\'Apartheid system\' in the NT

April 19, 2008

"The intervention is an apartheid system. It's an abuse of our human rights — but we blackfellas are used to that", Mutitjulu elder Vince Forrester told a meeting of 130 people in Redfern on April 12.

The meeting discussed the effects of the racist invasion into the Northern Territory, which was launched last year by the former Howard government and has been maintained — and extended — under the new Labor government.

Forrester discussed the Third World conditions in which his people live and how in many cases the situation has worsened since the invasion. He said the number of nurses and health workers at Mutitjulu — an Indigenous community at Uluru — has decreased under the new legislation and there is no longer a doctor based in the community: now residents must travel to the nearby tourist resort of Yulara.

Forrester also argued that the welfare quarantining system — which gives Indigenous welfare recipients food vouchers instead of money — is part of a plan to drive people out of the communities, long portrayed as dysfunctional and unviable.

"There used to be 500 people [in Mutitjulu]", Forrester said. "Now there are only a few hundred. We can't use our cards at the community store, we've got to go to Coles in Alice Springs [450 kilometres away] and then we don't have money to get back home."

Monique Wiseman from the NT Intervention Action Group and the Aboriginal Rights Coalition told the story of Bagot, a community in the north of the state that has grown since the invasion from 500 to 1200 people. There are five houses in Bagot, three of which are due to be condemned. The community is on the outskirts of Darwin, so people head there from the further-lying communities so they can walk the 10 kilometres or so into town to get their food vouchers and do their shopping.

Wiseman explained that the store at Bagot — once Indigenous-managed, feeding profits back into the community — has not been registered under the welfare quarantine system. "It stands there now, unable to feed the community", she said. "This is a sad thing to talk about, but there is now a backlog of people waiting to be buried in Bagot, because people just can't afford the funerals."

Darren Dick from the Human Rights and Equal Opportunity Commission also addressed the meeting. HREOC tabled its Social Justice Report 2007 in parliament in March. Not surprisingly, the report finds that the invasion breaches human rights. To get around this, the federal government labelled the legislation a "special measure". But, as Dick argued, "If you haven't got community support, you can't call it a 'special measure' …"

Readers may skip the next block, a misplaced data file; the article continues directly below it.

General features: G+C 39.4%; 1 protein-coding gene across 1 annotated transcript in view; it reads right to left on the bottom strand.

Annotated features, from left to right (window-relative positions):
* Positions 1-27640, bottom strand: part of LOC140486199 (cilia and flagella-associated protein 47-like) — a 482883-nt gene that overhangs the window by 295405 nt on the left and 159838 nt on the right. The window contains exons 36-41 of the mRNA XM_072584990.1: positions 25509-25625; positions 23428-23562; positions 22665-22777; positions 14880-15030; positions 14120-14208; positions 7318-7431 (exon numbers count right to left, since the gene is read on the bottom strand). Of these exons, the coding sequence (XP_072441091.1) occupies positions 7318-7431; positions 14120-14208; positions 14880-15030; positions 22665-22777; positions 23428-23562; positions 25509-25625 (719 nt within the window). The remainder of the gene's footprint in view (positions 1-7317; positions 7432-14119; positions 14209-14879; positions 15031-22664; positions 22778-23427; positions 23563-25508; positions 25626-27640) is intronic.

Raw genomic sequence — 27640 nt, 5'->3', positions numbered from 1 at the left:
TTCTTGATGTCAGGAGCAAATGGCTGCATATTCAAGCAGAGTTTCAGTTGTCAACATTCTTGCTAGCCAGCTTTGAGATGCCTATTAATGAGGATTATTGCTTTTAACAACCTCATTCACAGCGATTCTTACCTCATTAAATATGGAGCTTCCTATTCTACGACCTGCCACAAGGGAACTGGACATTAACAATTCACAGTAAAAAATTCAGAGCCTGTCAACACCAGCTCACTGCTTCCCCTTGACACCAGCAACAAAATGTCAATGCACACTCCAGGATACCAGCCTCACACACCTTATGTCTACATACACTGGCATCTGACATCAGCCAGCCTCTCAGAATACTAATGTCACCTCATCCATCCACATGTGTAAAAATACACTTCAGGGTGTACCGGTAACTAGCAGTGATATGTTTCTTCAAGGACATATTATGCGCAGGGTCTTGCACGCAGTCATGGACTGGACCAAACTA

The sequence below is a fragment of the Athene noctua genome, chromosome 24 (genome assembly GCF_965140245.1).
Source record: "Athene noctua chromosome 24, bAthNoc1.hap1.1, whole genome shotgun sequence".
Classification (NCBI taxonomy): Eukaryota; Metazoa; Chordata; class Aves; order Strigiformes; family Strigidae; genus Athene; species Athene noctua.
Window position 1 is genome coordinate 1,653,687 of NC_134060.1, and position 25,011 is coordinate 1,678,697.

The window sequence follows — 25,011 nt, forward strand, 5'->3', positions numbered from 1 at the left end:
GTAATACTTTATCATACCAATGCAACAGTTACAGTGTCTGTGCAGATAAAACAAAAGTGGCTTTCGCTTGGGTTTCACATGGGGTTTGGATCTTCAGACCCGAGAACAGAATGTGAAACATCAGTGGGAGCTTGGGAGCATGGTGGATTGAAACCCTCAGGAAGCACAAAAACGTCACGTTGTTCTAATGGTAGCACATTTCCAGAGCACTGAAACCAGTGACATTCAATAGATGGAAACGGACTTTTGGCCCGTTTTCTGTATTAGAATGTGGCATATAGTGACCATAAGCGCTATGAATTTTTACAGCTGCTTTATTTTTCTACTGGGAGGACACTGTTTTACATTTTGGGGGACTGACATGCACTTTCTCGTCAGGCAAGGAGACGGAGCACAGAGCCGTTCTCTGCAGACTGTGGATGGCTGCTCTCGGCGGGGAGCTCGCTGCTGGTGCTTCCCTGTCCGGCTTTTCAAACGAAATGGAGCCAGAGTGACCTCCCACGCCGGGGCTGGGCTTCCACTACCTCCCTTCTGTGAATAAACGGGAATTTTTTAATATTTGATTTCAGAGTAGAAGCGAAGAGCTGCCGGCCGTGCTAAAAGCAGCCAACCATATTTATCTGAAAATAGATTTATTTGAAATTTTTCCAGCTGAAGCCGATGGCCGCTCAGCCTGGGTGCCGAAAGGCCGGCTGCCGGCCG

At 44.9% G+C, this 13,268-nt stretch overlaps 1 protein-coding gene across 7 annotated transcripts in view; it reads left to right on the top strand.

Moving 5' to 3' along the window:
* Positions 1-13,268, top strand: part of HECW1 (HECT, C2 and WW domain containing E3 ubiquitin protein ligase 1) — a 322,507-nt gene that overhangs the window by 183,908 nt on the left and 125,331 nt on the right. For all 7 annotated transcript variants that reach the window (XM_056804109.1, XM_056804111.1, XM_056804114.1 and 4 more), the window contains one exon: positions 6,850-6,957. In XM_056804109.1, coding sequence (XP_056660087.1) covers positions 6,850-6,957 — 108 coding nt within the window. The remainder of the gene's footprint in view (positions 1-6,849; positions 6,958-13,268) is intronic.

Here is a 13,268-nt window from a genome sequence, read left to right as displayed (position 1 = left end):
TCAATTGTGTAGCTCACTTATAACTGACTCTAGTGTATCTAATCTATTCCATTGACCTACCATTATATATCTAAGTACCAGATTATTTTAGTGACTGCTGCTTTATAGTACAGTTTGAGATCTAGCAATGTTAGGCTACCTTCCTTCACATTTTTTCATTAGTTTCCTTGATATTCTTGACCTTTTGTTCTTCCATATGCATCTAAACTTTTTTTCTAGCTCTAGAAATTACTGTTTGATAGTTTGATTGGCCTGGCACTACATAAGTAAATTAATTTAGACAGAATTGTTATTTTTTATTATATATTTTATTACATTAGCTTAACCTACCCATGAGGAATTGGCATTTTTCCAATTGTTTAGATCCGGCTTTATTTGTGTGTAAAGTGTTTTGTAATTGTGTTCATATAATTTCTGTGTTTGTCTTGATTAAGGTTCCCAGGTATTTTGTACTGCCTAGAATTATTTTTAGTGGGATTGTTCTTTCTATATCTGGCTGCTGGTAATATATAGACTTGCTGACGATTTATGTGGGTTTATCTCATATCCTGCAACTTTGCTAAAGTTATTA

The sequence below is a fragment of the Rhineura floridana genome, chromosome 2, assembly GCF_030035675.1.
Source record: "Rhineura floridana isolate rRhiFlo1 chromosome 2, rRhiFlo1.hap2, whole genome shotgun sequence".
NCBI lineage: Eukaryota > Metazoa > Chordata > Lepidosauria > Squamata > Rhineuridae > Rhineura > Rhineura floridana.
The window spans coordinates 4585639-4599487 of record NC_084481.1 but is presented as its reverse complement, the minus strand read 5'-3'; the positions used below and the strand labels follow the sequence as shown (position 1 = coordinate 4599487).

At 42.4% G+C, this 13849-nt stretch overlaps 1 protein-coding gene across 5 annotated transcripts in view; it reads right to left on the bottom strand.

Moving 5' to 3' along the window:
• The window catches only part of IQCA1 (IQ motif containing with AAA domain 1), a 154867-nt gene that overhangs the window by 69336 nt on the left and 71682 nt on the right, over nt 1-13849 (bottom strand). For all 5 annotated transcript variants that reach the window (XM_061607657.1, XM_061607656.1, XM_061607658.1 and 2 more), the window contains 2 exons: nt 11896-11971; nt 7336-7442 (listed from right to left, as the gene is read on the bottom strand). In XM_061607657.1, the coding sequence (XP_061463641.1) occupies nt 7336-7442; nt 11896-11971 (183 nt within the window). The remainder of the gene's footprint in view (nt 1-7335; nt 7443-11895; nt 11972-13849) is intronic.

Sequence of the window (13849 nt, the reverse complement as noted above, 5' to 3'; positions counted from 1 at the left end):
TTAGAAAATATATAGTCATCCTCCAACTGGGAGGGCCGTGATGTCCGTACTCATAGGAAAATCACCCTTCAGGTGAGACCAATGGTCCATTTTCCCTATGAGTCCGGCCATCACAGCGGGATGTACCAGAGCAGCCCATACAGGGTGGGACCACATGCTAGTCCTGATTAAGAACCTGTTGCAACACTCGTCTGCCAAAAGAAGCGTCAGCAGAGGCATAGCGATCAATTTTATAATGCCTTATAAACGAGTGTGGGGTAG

The HREOC report proposes a "ten-point plan" to make the invasion consistent with human rights legislation. However, audience members argued at the meeting that the invasion cannot be "reformed": it is a racist land grab, and an attack on Indigenous self-determination.

On April 1, Indigenous affairs minister Jenny Macklin announced that the federal Labor government had rolled out the welfare quarantining to four more NT communities, bringing the total number of people affected to 7700 in 29 communities and town camps.

According to the press release, "Centrelink officers have conducted individual interviews with community members to help them understand the process". However Wiseman — who has recently returned from the Northern Territory — said that during the week that Centrelink workers were in Bagot, only four people went to see them, due to language barriers and a total lack of understanding of the welfare quarantine.

Forrester urged people to keep up the fight, warning "this is a social experiment: they're going to take this right across Australia". He said people need to get out into the streets. Forrester noted that Uluru and Kata Tjuta bring $700 million a year in tourism into the NT, and hinting at the type of action the Mutitjulu community may take if the Labor government doesn't halt the intervention, he said: "We can close the climb. We can open professional tour services, charge professional rates, and we get the money."

The Aboriginal Rights Coalition is organising a national conference, "Unite and Fight", in Redfern on May 24-25. For information, phone Greg on 0432 050 240 or Paddy on 0415 800 586.

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